Then, there are times I hear East Indian music and of all things it reminds me of the tones of Irish or Gaelic songs or vice versa!

        Of course most of this is in the imaginal realm.

        But as far as verifiable stories, I still cannot get over the Homo Florensis people nicknamed “hobbits” of course.
        Unless the evidence has changed again, it seems the anthropologists decided those 3 foot? tall skeletons were not diseased but perfectly formed…

        That’s mind blowing.

        There was another author Parke Godwin, who wrote fictional but legend-inspired books about the British Isles.

        In one story, she writes of a small race of tan skinned people (peaceful nature oriented) but the taller people are superstitious of these people. So the author comes up with the idea that the tan or brown skinned people are allergic to iron and thus in her story she hints about the myth of fairies not liking iron. So the tall folk bar their doors with iron.

        This is all fiction of course, but there was a recent anthropological article about ancient remains found in England perhaps even some of the earliest tribes (or Briton?) people to be there.  The scientists determined they were dark skinned and blue-eyed and more on the short side (not as short as homo florensis.)  That is dark skin as similar pigment  to African, African American, Australian Aboriginal!

        Of course also occurs there are some beautiful dark-skinned people from India as well.

        But regardless of all that wow! Once again what a horizon to imagine!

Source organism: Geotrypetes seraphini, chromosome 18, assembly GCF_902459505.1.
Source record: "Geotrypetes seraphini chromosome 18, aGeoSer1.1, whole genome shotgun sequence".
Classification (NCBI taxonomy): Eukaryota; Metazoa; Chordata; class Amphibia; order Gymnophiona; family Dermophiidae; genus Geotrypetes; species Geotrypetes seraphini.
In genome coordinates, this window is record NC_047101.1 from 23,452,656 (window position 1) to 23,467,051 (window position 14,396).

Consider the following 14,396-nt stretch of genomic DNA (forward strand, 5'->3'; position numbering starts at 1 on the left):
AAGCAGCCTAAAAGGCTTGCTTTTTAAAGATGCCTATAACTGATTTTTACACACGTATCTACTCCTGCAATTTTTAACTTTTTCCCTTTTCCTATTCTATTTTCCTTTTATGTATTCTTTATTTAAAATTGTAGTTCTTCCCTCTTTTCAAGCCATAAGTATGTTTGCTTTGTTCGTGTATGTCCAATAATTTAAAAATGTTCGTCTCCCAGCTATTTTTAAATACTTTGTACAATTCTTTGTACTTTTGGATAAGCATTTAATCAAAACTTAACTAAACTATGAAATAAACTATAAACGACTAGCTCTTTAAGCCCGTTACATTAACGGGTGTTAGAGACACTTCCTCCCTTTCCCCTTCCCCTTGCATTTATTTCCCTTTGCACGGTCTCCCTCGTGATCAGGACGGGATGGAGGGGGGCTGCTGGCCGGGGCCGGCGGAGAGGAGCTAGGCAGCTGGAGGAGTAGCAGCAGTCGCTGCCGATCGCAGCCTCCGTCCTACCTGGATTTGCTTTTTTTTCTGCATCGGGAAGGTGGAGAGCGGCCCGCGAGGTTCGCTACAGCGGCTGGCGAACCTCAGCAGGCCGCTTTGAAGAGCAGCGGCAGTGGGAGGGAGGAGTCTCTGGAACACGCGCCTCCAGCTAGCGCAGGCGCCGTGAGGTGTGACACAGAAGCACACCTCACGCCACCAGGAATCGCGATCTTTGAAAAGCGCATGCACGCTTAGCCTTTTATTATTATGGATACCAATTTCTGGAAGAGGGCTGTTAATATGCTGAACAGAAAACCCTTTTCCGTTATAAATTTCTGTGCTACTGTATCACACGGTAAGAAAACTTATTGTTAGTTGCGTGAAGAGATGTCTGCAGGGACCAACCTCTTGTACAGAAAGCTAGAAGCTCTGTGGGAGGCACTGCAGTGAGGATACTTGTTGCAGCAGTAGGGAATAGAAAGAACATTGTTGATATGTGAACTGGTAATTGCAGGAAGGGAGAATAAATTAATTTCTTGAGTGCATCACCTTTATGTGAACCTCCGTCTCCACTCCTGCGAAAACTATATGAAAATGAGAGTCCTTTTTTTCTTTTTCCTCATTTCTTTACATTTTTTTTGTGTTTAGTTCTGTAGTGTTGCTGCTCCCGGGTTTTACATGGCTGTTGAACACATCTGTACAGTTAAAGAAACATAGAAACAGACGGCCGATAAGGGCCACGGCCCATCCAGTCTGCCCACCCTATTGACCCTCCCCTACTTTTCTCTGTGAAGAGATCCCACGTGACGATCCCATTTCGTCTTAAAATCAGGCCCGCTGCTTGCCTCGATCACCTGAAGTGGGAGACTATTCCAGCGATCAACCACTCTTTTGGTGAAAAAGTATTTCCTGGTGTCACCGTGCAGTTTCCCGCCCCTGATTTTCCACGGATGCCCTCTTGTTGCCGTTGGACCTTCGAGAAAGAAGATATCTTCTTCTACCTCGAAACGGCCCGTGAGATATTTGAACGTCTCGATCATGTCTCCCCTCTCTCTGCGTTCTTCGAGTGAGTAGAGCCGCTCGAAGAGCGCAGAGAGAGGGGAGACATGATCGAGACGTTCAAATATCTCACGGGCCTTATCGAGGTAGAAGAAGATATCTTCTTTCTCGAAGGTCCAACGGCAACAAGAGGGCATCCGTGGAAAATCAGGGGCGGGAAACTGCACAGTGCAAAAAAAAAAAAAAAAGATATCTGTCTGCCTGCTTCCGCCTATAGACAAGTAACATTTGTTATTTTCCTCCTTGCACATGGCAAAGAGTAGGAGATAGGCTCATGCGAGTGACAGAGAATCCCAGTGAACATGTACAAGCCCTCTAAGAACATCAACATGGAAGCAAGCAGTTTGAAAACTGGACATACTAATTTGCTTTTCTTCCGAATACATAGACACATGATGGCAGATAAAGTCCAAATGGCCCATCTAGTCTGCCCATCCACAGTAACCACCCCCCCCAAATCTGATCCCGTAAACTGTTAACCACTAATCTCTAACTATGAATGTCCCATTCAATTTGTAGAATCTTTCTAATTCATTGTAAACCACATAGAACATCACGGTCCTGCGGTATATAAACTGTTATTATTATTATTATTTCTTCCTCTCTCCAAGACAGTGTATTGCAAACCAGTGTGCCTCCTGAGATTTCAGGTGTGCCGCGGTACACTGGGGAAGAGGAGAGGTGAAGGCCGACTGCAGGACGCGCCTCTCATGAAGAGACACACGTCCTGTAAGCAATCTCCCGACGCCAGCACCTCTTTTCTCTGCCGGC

Really takes one to the mythic metaphor of what one thought they knew they did not know.

        Scientists have also begun to discover that Viking groups were much more diverse than originally thought. Not all blond. Of course one could argue the Vikings were just in the business of um assimilation. 😉

        Would love to see Joe Campbell delve into all of this!

        Okay enough on that. But awesome ponder Stephen!

        p.s. hope my “stony” response to Mark does not appear flippant, especially considering there are people in the world dealing with grief and pain (know a little bit about that myself.)

        Since Chronos (time) was also in the conversation, sometimes it takes time to sort all these things out. And what works for me now might not be what helps another person. Just want to be considerate. 🙏 (and aware of my words.)

        And Terrific thread so thank you Stephen and Mark.


        Hey sunbug,

        Rollicking good stuff all of that.  And now you have me wondering about fear… going back to Kronos, I’m remembering that it’s Kronos who’s afraid, afraid of the child destined to overthrow him — which is why he eats ’em up… except for Zeus — and he ate a stone instead of his child?